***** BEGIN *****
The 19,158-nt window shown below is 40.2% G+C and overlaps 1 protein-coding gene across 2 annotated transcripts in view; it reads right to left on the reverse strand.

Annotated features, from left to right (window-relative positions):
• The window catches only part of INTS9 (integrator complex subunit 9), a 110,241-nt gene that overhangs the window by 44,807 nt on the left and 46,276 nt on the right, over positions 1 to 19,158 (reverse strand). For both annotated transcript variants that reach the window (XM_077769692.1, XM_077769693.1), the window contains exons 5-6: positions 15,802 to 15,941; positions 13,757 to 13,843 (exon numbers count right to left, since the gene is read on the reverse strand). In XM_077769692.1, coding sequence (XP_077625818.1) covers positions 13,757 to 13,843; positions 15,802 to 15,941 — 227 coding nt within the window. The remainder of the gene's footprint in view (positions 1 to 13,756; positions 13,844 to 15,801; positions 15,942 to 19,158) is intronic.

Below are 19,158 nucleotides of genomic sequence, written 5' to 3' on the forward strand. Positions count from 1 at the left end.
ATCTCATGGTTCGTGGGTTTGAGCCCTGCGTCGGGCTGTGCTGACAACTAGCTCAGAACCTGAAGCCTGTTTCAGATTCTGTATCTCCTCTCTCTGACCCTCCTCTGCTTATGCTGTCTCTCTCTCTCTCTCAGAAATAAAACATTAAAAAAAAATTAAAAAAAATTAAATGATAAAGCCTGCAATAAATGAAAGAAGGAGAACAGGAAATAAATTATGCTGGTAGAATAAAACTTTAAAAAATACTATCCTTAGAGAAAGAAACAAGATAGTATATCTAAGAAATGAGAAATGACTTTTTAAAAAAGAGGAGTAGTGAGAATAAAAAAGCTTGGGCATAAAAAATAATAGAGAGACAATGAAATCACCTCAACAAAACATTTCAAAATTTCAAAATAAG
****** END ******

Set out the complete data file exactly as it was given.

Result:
The 19,158-nt window shown below is 40.2% G+C and overlaps 1 protein-coding gene across 2 annotated transcripts in view; it reads right to left on the reverse strand.

Annotated features, from left to right (window-relative positions):
• The window catches only part of INTS9 (integrator complex subunit 9), a 110,241-nt gene that overhangs the window by 44,807 nt on the left and 46,276 nt on the right, over positions 1 to 19,158 (reverse strand). For both annotated transcript variants that reach the window (XM_077769692.1, XM_077769693.1), the window contains exons 5-6: positions 15,802 to 15,941; positions 13,757 to 13,843 (exon numbers count right to left, since the gene is read on the reverse strand). In XM_077769692.1, coding sequence (XP_077625818.1) covers positions 13,757 to 13,843; positions 15,802 to 15,941 — 227 coding nt within the window. The remainder of the gene's footprint in view (positions 1 to 13,756; positions 13,844 to 15,801; positions 15,942 to 19,158) is intronic.

Below are 19,158 nucleotides of genomic sequence, written 5' to 3' on the forward strand. Positions count from 1 at the left end.
ATCTCATGGTTCGTGGGTTTGAGCCCTGCGTCGGGCTGTGCTGACAACTAGCTCAGAACCTGAAGCCTGTTTCAGATTCTGTATCTCCTCTCTCTGACCCTCCTCTGCTTATGCTGTCTCTCTCTCTCTCTCAGAAATAAAACATTAAAAAAAAATTAAAAAAAATTAAATGATAAAGCCTGCAATAAATGAAAGAAGGAGAACAGGAAATAAATTATGCTGGTAGAATAAAACTTTAAAAAATACTATCCTTAGAGAAAGAAACAAGATAGTATATCTAAGAAATGAGAAATGACTTTTTAAAAAAGAGGAGTAGTGAGAATAAAAAAGCTTGGGCATAAAAAATAATAGAGAGACAATGAAATCACCTCAACAAAACATTTCAAAATTTCAAAATAAG